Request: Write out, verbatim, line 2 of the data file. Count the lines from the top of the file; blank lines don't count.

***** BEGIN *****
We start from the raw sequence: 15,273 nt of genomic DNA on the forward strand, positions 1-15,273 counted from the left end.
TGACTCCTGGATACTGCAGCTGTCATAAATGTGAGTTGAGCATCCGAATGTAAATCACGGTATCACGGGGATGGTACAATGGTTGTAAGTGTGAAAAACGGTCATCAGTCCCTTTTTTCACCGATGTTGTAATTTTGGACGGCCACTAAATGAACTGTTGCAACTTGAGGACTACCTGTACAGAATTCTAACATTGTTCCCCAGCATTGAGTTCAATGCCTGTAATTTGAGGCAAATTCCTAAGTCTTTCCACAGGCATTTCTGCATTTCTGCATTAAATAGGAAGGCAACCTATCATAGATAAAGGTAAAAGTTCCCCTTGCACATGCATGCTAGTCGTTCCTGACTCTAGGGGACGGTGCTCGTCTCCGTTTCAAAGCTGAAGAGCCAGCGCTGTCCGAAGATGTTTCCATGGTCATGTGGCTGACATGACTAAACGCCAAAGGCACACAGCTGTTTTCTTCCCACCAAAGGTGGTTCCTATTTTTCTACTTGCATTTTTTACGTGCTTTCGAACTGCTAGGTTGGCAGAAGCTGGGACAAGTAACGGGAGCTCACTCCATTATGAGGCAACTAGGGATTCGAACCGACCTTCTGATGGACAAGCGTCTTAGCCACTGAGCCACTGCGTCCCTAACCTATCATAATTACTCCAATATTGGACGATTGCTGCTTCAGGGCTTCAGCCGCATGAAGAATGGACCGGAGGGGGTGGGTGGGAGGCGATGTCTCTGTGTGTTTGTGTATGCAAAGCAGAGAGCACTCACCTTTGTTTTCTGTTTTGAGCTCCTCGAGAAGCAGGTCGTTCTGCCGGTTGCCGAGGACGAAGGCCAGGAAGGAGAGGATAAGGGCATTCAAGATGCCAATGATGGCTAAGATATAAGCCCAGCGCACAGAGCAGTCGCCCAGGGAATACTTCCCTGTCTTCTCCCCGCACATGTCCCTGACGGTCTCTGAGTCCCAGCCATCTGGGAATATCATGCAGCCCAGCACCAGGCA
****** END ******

TGACTCCTGGATACTGCAGCTGTCATAAATGTGAGTTGAGCATCCGAATGTAAATCACGGTATCACGGGGATGGTACAATGGTTGTAAGTGTGAAAAACGGTCATCAGTCCCTTTTTTCACCGATGTTGTAATTTTGGACGGCCACTAAATGAACTGTTGCAACTTGAGGACTACCTGTACAGAATTCTAACATTGTTCCCCAGCATTGAGTTCAATGCCTGTAATTTGAGGCAAATTCCTAAGTCTTTCCACAGGCATTTCTGCATTTCTGCATTAAATAGGAAGGCAACCTATCATAGATAAAGGTAAAAGTTCCCCTTGCACATGCATGCTAGTCGTTCCTGACTCTAGGGGACGGTGCTCGTCTCCGTTTCAAAGCTGAAGAGCCAGCGCTGTCCGAAGATGTTTCCATGGTCATGTGGCTGACATGACTAAACGCCAAAGGCACACAGCTGTTTTCTTCCCACCAAAGGTGGTTCCTATTTTTCTACTTGCATTTTTTACGTGCTTTCGAACTGCTAGGTTGGCAGAAGCTGGGACAAGTAACGGGAGCTCACTCCATTATGAGGCAACTAGGGATTCGAACCGACCTTCTGATGGACAAGCGTCTTAGCCACTGAGCCACTGCGTCCCTAACCTATCATAATTACTCCAATATTGGACGATTGCTGCTTCAGGGCTTCAGCCGCATGAAGAATGGACCGGAGGGGGTGGGTGGGAGGCGATGTCTCTGTGTGTTTGTGTATGCAAAGCAGAGAGCACTCACCTTTGTTTTCTGTTTTGAGCTCCTCGAGAAGCAGGTCGTTCTGCCGGTTGCCGAGGACGAAGGCCAGGAAGGAGAGGATAAGGGCATTCAAGATGCCAATGATGGCTAAGATATAAGCCCAGCGCACAGAGCAGTCGCCCAGGGAATACTTCCCTGTCTTCTCCCCGCACATGTCCCTGACGGTCTCTGAGTCCCAGCCATCTGGGAATATCATGCAGCCCAGCACCAGGCA